“Sincere skepticism as to the immortality of man’s soul is a malady; a malformation of the physical brain, and has existed in every age.
As there are infants born with a caul upon their heads, so there are men who are incapable to their last hour of ridding themselves of that kind of caul evidently enveloping their organs of spirituality. But it is quite another feeling which makes them reject the possibility of spiritual and magical phenomena.
The true name for that feeling is – vanity. “We can neither produce nor explain it – hence, it does not exist, and moreover, could never have existed.” Such is the irrefutable argument of our present-day philosophers.
Some thirty years ago, E. Salverte startled the world of the “credulous” by his work, The Philosophy of Magic. The book claimed to unveil the whole of the miracles of the Bible as well as those of the Pagan sanctuaries.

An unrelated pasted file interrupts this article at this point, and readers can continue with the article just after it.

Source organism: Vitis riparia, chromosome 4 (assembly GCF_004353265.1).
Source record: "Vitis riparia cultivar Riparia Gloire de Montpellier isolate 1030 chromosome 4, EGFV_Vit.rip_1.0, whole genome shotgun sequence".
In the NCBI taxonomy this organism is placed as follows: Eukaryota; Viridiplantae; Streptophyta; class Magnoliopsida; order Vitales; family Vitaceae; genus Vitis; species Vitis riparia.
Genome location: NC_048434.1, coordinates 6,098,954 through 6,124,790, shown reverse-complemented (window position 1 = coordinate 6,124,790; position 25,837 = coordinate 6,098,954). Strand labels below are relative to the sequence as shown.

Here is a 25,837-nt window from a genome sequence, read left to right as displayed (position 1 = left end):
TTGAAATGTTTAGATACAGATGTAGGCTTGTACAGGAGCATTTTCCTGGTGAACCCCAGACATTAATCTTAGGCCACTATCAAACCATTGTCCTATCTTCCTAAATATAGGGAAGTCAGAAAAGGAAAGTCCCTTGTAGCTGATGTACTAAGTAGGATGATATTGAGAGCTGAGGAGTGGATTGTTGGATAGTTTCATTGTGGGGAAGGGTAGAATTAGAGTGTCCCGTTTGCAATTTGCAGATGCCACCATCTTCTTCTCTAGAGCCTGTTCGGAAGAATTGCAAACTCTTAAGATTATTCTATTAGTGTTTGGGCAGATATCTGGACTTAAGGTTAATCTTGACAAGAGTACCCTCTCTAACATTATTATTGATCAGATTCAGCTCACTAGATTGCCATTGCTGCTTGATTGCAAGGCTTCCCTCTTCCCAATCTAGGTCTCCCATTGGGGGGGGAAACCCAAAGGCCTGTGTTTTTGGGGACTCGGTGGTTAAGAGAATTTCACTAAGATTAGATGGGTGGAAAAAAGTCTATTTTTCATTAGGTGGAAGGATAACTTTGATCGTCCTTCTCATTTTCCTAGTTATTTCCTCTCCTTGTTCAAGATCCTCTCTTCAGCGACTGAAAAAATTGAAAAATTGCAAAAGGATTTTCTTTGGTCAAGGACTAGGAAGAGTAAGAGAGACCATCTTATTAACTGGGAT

Its resume ran thus: Long ages of observation; a great knowledge (for those days of ignorance) of natural sciences and philosophy; imposture; legerdemain; optics; phantasmagoria; exaggeration. Final and logical conclusion: Thaumaturgists, prophets, magicians, rascals, and knaves; the rest of the world, fools.
Among many other conclusive proofs, the reader can find him offering the following: “The enthusiastic disciples of Iamblichus affirmed that when he prayed, he was raised to the height of ten cubits from the ground; and dupes to the same metaphor, although Christians, have had the simplicity to attribute a similar miracle to St. Clare, and St. Francis of Assisi.””
H. P. Blavatsky